The most used close target for apt/dpkg questions is this. However, that does not help if the problem is not with apt but with the underlying dpkg.

I very often find things like these when I check the and tags and that really bugs me. How can an APT question solve a DPKG problem? Unfortunately, people who misunderstand the underlying issue are misinforming users about how to solve their problems and mistakenly flagging those questions as duplicates. This, in turn, makes people ask more questions, because their problem hasn't been solved. This has to stop.

I've written extensive guides about what information a question should have to provide the relevant answer/duplicate for most of the common problems of apt and dpkg. Here and elsewhere. Yet the situation in Ask Ubuntu doesn't improve.

For now, I decided to re-title the infamous "How do I resolve unmet dependencies?" question to "How do I resolve unmet dependencies after adding a PPA?" following what the answers and users believe will help to solve OP's problem (btw, the whole question is a massive Catch-22, since you can't install the desired package because dependency issues which can be solved by removing the PPA, but can't remove the PPA because the package you want to install is provided by that PPA).

So, please, whenever you see:

The following packages have unmet dependencies:
    Depends: apache2.2-common (= 2.2.22-1ubuntu1) but 2.2.22-1ubuntu1.2 is to be installed    
E: Unable to correct problems, you have held broken packages.

Ask for the output of apt-cache policy all-the-package-listed and sudo apt-get check. If you see:

E: Sub-process /usr/bin/dpkg returned an error code (1)

Ask for the the same as above, the complete output of whatever OP is trying to do and sudo dpkg -C.

This way we will make sure that OP solve his problem along with achieving whatever he's trying to do. If that information isn't provided, flag it as "Unclear what you are asking". That way, you do the site a favor, and we provide precise solution to precise problems.

  • Do you have a link to said informative question?
    – Seth
    Oct 17, 2014 at 16:42
  • @Seth they are in the tag wiki, I think.
    – Braiam
    Oct 17, 2014 at 16:44
  • I am woefully under experienced in dependency issues (I've only ever had 3 and they were all none issues), but wouldn't it be possible to create a Q/A that describes how to debut these problems and possibly fix some simple ones? Just thinking out loud.. There are probably too many possibilities for that to be reasonable.
    – Seth
    Oct 17, 2014 at 17:06
  • @Seth I will presume that you haven't read this answer, tl;dr: isn't possible to write in a single question all the possible solutions. There's this through
    – Braiam
    Oct 17, 2014 at 17:21
  • Yes, I realize there are too many scenarios to provide a fix for them all, but I thought a basic debugging question might give them enough understanding to fix some of the more basic ones themselves. Similar to Wild Man's wireless issues question.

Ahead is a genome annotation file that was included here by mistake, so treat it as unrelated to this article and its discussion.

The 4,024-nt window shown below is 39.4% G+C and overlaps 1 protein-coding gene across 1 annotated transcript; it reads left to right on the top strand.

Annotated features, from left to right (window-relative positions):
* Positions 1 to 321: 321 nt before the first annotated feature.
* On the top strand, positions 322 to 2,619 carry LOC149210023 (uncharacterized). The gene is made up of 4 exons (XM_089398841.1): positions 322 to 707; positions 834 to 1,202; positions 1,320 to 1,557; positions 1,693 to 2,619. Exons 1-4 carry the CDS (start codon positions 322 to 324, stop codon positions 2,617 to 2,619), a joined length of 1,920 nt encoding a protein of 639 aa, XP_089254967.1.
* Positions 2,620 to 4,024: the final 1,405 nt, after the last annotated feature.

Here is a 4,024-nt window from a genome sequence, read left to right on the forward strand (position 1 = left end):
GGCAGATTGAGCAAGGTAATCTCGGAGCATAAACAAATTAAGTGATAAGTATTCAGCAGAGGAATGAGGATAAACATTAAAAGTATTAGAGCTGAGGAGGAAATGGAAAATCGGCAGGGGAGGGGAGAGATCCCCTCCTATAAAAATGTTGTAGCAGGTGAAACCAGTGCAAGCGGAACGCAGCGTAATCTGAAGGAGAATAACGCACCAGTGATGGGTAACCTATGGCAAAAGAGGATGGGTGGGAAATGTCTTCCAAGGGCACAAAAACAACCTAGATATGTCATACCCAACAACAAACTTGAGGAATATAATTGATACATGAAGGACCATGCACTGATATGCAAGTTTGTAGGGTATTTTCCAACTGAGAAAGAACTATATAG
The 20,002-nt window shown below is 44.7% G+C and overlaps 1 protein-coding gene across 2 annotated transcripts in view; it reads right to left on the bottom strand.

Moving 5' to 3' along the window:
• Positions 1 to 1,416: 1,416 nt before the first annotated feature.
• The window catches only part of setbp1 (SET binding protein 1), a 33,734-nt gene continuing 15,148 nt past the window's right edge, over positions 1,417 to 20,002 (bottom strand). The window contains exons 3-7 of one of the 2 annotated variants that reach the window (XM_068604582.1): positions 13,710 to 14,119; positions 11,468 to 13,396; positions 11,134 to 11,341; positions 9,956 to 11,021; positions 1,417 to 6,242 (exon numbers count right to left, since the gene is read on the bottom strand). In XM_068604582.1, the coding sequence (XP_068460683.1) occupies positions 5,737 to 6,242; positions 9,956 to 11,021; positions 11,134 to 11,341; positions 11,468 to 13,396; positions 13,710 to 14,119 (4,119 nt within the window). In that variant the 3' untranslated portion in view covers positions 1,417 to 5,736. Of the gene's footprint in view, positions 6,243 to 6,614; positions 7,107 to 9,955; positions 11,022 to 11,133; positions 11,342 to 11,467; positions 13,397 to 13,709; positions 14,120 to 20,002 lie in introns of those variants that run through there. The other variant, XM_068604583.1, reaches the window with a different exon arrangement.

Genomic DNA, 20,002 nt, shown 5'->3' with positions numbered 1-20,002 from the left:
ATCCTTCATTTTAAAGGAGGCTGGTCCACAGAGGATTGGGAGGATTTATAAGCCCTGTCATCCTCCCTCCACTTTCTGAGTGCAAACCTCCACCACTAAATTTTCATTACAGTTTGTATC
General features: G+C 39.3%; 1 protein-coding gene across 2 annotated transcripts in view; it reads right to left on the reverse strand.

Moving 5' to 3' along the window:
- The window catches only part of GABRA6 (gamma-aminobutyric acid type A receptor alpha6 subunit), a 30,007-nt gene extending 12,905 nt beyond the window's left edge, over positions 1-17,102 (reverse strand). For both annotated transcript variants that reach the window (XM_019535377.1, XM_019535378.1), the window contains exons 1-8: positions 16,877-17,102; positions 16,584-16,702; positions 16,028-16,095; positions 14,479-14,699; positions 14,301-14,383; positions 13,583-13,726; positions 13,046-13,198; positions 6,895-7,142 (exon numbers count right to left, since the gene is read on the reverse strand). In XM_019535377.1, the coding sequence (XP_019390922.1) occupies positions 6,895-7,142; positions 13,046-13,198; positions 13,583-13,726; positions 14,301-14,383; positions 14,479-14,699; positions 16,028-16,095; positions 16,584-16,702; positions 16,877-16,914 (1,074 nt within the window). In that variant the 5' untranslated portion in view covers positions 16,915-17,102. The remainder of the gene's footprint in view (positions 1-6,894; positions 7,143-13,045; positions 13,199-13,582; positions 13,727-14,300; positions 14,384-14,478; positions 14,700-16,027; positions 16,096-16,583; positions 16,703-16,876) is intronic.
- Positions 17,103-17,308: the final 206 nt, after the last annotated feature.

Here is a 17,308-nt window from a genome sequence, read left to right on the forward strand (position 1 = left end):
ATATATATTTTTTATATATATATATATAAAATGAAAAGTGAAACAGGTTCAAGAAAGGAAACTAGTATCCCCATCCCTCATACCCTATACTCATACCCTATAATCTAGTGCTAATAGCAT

– Seth
    Oct 17, 2014 at 17:57
  • @Seth that's a bit of a issue itself, there's the basic which I pointed in my question, and even so in some cases it falls short, for example, when you use third party restricted (non open source) software which you don't have public information about dependencies, in such cases is necessary apt-cache depends package, for example.
    – Braiam
    Oct 17, 2014 at 23:43
  • Basically all I was suggesting was that you write up a "How do I troubleshoot dependency issues" post so that people who take the time to ask proper questions have proper resources and so we have better methods to deal with questions like this one.
    – Seth
    Oct 21, 2014 at 19:19
  • @Seth umm?
    – Braiam
    Oct 22, 2014 at 0:53
  • I can't close questions as a duplicate of that ;)
    – Seth
    Oct 22, 2014 at 1:03
  • @Seth err... isn't that question more of a guidance about "what information we need to help you" not "this will solve your problem", so, you don't need a duplicated for that. Like this one
    – Braiam
    Oct 22, 2014 at 1:13
  • It's kind of a grey line (I see your point, I'm not entirely convinced myself)... Either way though, we should get our own local copy, even if you just copy+paste it (with attribution ofc).
    – Seth
    Oct 22, 2014 at 1:20
  • @Seth if you want to push it, you can use this to explain the issue. Not as duplicated target, since it doesn't solve anything.
    – Braiam
    Oct 23, 2014 at 16:09
  • sudo apt-get -f install is what APT says and yet people ask this.
    – retrixe
    Oct 25, 2014 at 19:14
  • 1
    @IAnsari if that was the magic that fixed all problems, people wouldn't be asking questions, you know? That fix it if people did normal things, but people keeps doing abnormal things which leads to these situations. Also, the message says "Try using -f" not "-f will fix it".
    – Braiam
    Oct 25, 2014 at 19:36
  • @Braiam Maybe you're right.
    – retrixe
    Oct 25, 2014 at 19:42


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